Dr. Anthony Tang



Mentor pictures Anthony

Anthony Tang, MD, FRCPC
Professor - Department of Medicine
Schulich School of Medicine & Dentistry
Western University
Today, the Canadian Cardiovascular Society Trainee Committee had the opportunity to interview Dr. Anthony Tang and ask him to share some of his wisdom.

Dr. Anthony Tang is Professor of Medicine at Western University and Adjunct Professor of Medicine in the Faculty of Medicine at the University of Ottawa. Dr. Tang is presently Staff Electrophysiologist at the London Health Science Centre and Chair of Cardiovascular Population Health. He graduated from medical school from the University of Toronto, completed his Internal Medicine and Cardiology training at the University of Ottawa, and completed his electrophysiology research training at Duke University Medical Centre. Dr. Tang is a clinician and internationally renowned researcher in arrhythmia. He has conducted multi-national, multicentre clinical trials, has been an invited speaker at national and international meetings, and has been widely published.

Trainee: Dr. Tang, would you be able to walk us through what led you to your current career?
Dr. Tang: It goes way back. Even as a teenager, what appealed to me about every aspect of life was trying to learn and understand things. I have always been interested in getting to the root cause and comprehending rather than memorizing. My undergraduate was in science, mostly mathematics. Preclerkship was tough because it was all about memory work, but eventually I found that some areas of medicine, especially cardiology, required logical and mechanistic thinking, which was appealing. In medical school, I started collecting ECGs and making slides, such that by the time I finished medical school, it was pretty evident that I wanted to become a cardiologist. Electrophysiology was an extension of that as a very logical subspecialty of cardiology. It also requires a combination of different skill sets: the cerebral aspect of considering mechanisms of disease processes and the tactile expertise.
Trainee: What is your current balance of clinical, teaching, and research duties?

Dr. Tang: I do a mixture of clinical practice, research, and education. Doing the same thing over and over again every day would be boring for me. This mixture makes work fun and exciting, but it also requires a lot of work. I enjoy clinical care for the patient engagement and making a meaningful difference on a day to day basis. I enjoy engaging the next generation of physicians through teaching. And I view research as an extension of everyday work, allowing me to impact the future of patient care, which you cannot do on a day to day basis at the bedside. What I find exciting is seeing medicine evolve.

Trainees: How do you balance your clinical and research duties?
Dr. Tang: The general rule of thumb for a person to be successful in the research is to spend at least 50% of your time on research. The percentage is traditionally higher for basic science compared to clinical research, because in clinical research, you can “double dip” with the time you spend on your clinical duties also contributing to your research – I use that to my advantage. I do quite a bit of clinical work, at least 50%, but when I perform procedures in the lab, I am also conducting research at the same time.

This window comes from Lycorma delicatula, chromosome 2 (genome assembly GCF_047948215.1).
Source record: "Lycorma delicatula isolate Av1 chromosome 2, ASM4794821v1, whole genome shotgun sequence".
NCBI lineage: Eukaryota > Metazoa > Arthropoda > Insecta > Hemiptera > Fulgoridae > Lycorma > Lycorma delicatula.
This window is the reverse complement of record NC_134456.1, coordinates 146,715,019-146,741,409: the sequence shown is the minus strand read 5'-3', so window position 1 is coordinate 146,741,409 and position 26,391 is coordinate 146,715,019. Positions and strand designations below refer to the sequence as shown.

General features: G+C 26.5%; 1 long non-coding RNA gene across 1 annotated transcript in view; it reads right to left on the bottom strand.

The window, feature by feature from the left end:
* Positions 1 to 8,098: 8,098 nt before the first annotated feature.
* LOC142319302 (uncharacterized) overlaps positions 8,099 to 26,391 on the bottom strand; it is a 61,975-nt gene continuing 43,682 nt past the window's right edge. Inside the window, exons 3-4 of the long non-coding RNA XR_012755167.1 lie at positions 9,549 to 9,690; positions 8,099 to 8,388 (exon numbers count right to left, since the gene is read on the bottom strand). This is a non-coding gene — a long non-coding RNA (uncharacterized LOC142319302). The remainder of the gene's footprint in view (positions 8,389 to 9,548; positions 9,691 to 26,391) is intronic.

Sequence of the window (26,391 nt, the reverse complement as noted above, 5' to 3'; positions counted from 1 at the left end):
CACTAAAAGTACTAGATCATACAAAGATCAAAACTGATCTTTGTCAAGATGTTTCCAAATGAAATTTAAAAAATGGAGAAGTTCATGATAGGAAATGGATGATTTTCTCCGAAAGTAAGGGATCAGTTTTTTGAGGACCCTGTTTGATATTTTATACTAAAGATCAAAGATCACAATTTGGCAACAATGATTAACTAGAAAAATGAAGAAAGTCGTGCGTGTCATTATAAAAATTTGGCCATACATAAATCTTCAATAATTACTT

Trainee: What advice do you have for future cardiologists?
Dr. Tang: Cardiology has evolved a lot in my career. You need to be able to adapt to changes in your specialty. Learning just one skill and staying with it is not enough; you must continually acquire knowledge to remain relevant. For example, in my career, I have had to retrain and take clinical trial design and statistics courses and learn new ablation techniques. I predict that the future of cardiology would involve epigenetics and individualized medicine and physicians need to remain abreast with new developments.
Trainee: How can trainees prepare themselves for the expectations and qualifications to become a researcher in this day and age?
Dr. Tang: A master’s degree such as in epidemiology would be very useful, if not essential, in the current climate. You also need to ensure that you ask clinically meaningful questions for the advancement of healthcare. It is difficult because you need to project your questions many years into the future because research takes time to consult.

Trainee: Thank you for your time, Dr. Tang. Any last pieces of advice for trainees?

Dr. Tang: First, continuously asking questions, learning, and evolving would be the most important lesson. Second, to be a good researcher, you need to be a good writer, and that takes commitment. There are tremendous researchers who were not good writers to start, but they committed themselves on paper, learnt, and improved over time. Third, you need to consider work life balance because you cannot do everything. I enjoy my job but it is a lot of work and the right balance is different for everyone.